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Foreign Policy a la Modi
India Scuttles WTO Agreement

Indian Prime Minister Narendra Modi was elected on the promise of uplifting India’s sagging economy. He presented himself as ‘pro-business’, promising jobs, trade, and an end to the ‘Licence Raj’, India’s labyrinthine bureaucracy that has hindered corporations from investing, and companies already in India from growing. Modi appeared to backtrack pretty hard on these promises when his administration scuttled a landmark WTO agreement that would have reformed customs rules, streamlining trade for all member states. The FT has the report.

The collapse of the agreement to reduce red tape at borders around the world immediately drew a concerned response from business groups and came just seven months after it was reached by WTO members in Bali.

At the time, the trade facilitation agreement was celebrated as the first in the Geneva-based body’s almost two-decade history, which would provide a way forward for multilateral trade negotiations.

Roberto Azevedo, the WTO’s Brazilian director-general, told members on Thursday night that his efforts to overcome Indian objections had failed before the expiry of a July 31 deadline set in Bali.

The decision highlights India’s economic reality: a mostly rural population overwhelmingly dependent on, and expectant of food and other subsidies from the government. Despite criticizing the previous Congress government for the handouts, it seems Modi’s government is eager to keep them. By coupling food security with the trade facilitation agreement, Indian representatives said they cannot move on the latter without guarantees for the first.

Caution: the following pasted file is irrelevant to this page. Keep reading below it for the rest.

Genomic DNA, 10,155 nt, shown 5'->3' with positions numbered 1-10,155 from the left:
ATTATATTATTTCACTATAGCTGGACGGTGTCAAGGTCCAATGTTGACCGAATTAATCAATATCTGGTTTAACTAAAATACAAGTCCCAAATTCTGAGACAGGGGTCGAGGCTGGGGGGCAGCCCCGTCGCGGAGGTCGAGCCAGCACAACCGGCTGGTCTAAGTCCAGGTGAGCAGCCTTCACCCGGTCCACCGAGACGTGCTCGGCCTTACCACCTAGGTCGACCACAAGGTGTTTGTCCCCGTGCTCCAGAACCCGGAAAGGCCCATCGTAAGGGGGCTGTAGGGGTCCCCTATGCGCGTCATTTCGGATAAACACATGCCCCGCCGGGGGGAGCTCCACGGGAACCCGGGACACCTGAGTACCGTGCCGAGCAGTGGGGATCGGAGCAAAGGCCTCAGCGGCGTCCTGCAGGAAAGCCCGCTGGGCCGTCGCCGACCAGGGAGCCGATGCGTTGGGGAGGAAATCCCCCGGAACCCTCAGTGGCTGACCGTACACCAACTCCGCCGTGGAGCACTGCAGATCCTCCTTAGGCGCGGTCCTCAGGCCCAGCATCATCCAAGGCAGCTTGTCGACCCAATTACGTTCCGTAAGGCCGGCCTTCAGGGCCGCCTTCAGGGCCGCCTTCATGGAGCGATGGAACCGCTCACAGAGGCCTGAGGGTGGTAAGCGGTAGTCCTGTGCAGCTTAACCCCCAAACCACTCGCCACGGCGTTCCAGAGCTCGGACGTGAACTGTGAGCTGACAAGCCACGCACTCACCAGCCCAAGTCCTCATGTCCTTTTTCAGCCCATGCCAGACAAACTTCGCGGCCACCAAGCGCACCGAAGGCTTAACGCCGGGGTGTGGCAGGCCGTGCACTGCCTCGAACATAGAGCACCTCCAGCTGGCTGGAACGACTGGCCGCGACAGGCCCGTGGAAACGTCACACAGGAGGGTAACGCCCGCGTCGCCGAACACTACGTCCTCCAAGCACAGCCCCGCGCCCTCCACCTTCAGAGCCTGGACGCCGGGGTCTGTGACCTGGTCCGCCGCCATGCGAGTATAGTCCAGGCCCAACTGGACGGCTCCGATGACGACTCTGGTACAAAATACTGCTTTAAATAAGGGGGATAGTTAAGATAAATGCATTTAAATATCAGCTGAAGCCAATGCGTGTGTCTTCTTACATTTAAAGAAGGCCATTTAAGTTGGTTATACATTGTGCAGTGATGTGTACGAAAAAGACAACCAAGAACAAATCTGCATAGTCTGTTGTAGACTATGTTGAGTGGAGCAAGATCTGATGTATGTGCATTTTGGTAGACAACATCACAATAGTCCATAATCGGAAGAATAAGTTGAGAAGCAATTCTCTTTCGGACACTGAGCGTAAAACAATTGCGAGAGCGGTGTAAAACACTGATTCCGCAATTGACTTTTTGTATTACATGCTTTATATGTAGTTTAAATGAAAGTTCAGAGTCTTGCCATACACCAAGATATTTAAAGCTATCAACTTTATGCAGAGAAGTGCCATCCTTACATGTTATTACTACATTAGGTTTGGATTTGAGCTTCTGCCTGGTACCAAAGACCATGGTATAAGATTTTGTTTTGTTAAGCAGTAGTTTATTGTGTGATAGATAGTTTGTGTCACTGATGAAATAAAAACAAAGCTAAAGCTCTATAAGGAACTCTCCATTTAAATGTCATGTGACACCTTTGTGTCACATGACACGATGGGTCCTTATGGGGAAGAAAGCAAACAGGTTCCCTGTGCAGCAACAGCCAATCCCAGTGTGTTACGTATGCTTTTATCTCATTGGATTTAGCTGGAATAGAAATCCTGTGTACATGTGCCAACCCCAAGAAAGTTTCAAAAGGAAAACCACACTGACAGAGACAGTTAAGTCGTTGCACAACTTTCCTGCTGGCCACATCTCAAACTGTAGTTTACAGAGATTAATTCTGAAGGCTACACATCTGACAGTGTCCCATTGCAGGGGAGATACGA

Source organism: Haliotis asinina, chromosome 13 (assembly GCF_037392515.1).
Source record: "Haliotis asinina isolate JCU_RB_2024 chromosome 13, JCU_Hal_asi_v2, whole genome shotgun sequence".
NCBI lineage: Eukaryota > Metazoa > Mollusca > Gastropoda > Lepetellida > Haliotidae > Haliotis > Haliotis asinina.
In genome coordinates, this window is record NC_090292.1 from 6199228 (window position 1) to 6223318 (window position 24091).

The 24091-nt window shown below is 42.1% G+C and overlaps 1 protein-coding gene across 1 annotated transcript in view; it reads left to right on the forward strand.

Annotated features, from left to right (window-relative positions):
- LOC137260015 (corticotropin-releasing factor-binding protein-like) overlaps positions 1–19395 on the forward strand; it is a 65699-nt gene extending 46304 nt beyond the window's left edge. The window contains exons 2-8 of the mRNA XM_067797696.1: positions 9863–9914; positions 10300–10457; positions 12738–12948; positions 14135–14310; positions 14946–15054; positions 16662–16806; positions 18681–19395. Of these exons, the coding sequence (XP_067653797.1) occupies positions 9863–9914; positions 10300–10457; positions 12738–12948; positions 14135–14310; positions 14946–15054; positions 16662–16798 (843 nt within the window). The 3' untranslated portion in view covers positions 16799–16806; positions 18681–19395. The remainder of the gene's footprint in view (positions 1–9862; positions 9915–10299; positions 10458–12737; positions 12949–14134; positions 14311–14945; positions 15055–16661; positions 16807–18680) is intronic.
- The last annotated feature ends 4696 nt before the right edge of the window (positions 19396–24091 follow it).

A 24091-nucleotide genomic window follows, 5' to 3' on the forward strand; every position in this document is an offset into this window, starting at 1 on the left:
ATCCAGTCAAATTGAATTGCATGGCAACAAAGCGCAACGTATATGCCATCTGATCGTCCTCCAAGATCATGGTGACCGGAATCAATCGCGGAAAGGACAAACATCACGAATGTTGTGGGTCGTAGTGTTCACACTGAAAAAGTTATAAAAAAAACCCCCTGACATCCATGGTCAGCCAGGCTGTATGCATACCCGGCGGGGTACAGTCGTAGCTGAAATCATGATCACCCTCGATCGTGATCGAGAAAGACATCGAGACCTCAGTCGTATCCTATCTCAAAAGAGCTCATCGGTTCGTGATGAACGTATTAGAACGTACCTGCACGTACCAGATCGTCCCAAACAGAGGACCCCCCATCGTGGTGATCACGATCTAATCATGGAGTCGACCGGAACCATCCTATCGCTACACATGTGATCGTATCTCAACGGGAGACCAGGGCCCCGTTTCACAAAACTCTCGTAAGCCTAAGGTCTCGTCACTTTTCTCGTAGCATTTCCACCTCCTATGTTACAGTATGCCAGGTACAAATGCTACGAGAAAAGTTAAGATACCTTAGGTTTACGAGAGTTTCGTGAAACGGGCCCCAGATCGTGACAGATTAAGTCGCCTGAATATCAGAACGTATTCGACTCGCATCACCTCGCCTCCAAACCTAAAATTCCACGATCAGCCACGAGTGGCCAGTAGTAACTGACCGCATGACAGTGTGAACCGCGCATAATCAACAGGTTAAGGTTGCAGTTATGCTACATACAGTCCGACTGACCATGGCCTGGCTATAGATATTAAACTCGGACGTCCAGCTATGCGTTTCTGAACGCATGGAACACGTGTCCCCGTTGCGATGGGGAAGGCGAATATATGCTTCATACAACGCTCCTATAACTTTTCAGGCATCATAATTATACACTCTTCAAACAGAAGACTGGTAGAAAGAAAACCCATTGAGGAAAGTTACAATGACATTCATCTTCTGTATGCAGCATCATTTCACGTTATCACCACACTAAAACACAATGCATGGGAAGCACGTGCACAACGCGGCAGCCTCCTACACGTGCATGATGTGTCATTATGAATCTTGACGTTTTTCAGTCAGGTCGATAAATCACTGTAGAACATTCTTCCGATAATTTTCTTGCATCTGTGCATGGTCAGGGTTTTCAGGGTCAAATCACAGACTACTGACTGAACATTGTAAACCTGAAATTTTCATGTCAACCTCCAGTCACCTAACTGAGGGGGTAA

In fact, it has been defiant in its response. “We will not compromise on national interest,” Jayant Sinha, a lawmaker from the ruling Bharatiya Janata Party (BJP) told Reuters. “That is the way (a previous BJP-led) government operated between 1998 and 2004 and this is how this government will operate.”

That sounds odd, because it seems that boosting trade and cutting red tape—also in effect, fulfilling Modi’s campaign promises—was precisely in India’s national interest. Harking back to the BJP’s last stint in power is also instructive. Serving the ‘national interest’ back then resulted in international isolation and a resounding defeat in the next elections.

The breakdown of the deal also had awful timing. John Kerry was in New Delhi to revitalize American-Indian ties, which had cooled ever since an Indian diplomat was arrested for visa fraud in New York last year. He mentioned that blocking the trade agreement was sending the ‘wrong signals’.

In any case, the ghost of Indira Gandhi must be smiling somewhere. Modi’s first major act of economic policy is to defend the worst and most damaging set of misguided policies that hinder India’s progress—and to weaken the global institution that offers India the most hope.

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  • El Gringo

    India wants to have its gulab jamun and eat it too.

  • GodisanAmerican

    Indian Catch-22
    India wants to clean its temple toilet.